Ash vs. Evil Dead vs. ink on paper


I have a friend. My friend has a boyfriend. It was my friend’s boyfriend’s birthday. My friend’s boyfriend, who’s birthday it was, is a massive fan of Evil Dead (I say this because he is actually humongous).

My friend, who has the humongous boyfriend, also has a little collection of little communist propaganda posters on the wall at home (you know, reds above the bed). This friend wanted a birthday present for the boyfriend… A gift that was a little Evil Dead and a little Evil Red.

It was a great commission to work on for an artist who also loves the Evil Dead films and it was thrilling working in this stark graphic style only using black and red ink and the beige of the thick paper.

The commission was a huge hit with the humongous boyfriend. The sizeable painting sits in well with the little posters and all of this was painted before we knew of the Ash vs. Evil Dead series being released, which all 3 and a half of us are very excited about. So excited in fact, that my friend tweeted this photo of the painting to Bruce Campbell himself, which he retweeted, which then caused my gmail inbox to go from 0 to 60 emails in 5 minutes with favourites and retweets.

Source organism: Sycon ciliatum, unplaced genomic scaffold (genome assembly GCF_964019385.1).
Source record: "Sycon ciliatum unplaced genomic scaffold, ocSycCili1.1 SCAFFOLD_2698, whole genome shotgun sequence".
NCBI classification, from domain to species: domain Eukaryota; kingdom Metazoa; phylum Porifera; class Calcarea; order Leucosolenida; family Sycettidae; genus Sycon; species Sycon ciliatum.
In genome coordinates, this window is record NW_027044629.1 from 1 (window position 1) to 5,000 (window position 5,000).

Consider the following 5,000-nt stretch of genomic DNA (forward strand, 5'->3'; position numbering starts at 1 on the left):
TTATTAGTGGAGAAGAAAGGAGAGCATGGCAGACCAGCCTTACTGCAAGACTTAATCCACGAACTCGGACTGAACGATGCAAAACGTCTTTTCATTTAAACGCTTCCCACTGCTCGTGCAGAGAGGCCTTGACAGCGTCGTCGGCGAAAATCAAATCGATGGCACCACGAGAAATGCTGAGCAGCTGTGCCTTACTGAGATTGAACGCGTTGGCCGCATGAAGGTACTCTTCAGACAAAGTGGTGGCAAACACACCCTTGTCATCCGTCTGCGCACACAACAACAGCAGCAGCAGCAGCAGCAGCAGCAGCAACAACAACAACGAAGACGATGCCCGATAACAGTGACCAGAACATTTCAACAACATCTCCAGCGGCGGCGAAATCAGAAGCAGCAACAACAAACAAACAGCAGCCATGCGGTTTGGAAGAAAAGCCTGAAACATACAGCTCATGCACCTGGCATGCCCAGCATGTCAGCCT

And for a guy who loves a good pun, why wouldn’t I title the artwork “Fist Full of  Boom Sickle”?

It’s the B grade schlock horror story that won’t die… And I hope it never does.

Edit: my humongous friend is a tall muscly rugby guy… Not ‘the blob’ or anything. 




Every dog is supposed to have his day, but some get neglected, rejected and fall victim to abuse. To ensure dog’s to get their day Denise At PAWS is a little non for profit that helps dogs that are down on their luck find a home.

I put my hand up to help D.A.P fight the good fight and created their new logo. The simple pentagon seemed like a perfect home-shape to frame the dog character. It speaks directly to the work they do and gave me a great opportunity to work with typography and simple character design.


Through Denise At PAWS you can adopt a rescued dog or foster one until it can be adopted to a new family.

Some of their dogs have been seen on Bondi Vet and they are always looking for donations to continue their work. Even if you can’t give a dog a home you can spare a few dollars surely. Click here to donate.  if you can’t make it to a Bunnings barbeque.



Design, Drawing

When I grow up I want to be a cartoonist or a train driver. This was my aspiration when I was a kid. I don’t drive trains, I didn’t grow up and that is probably why I’m now still drawing cartoons every day. 

This week I picked up a great gig to translate the the hopes and dreams of a class of 7-8 year olds into a big colourful poster. 


I was given 28 drawings the kids had done and each image was converted into a cartoon. I still wanted to keep an element of their original drawing so I cropped out a segment of their colouring in and trimmed in into a circle. This became the body for each of the little cartoons and a good reference point for the legend at the bottom of the page which also included what they wrote on their drawing, complete with verbatim spelling.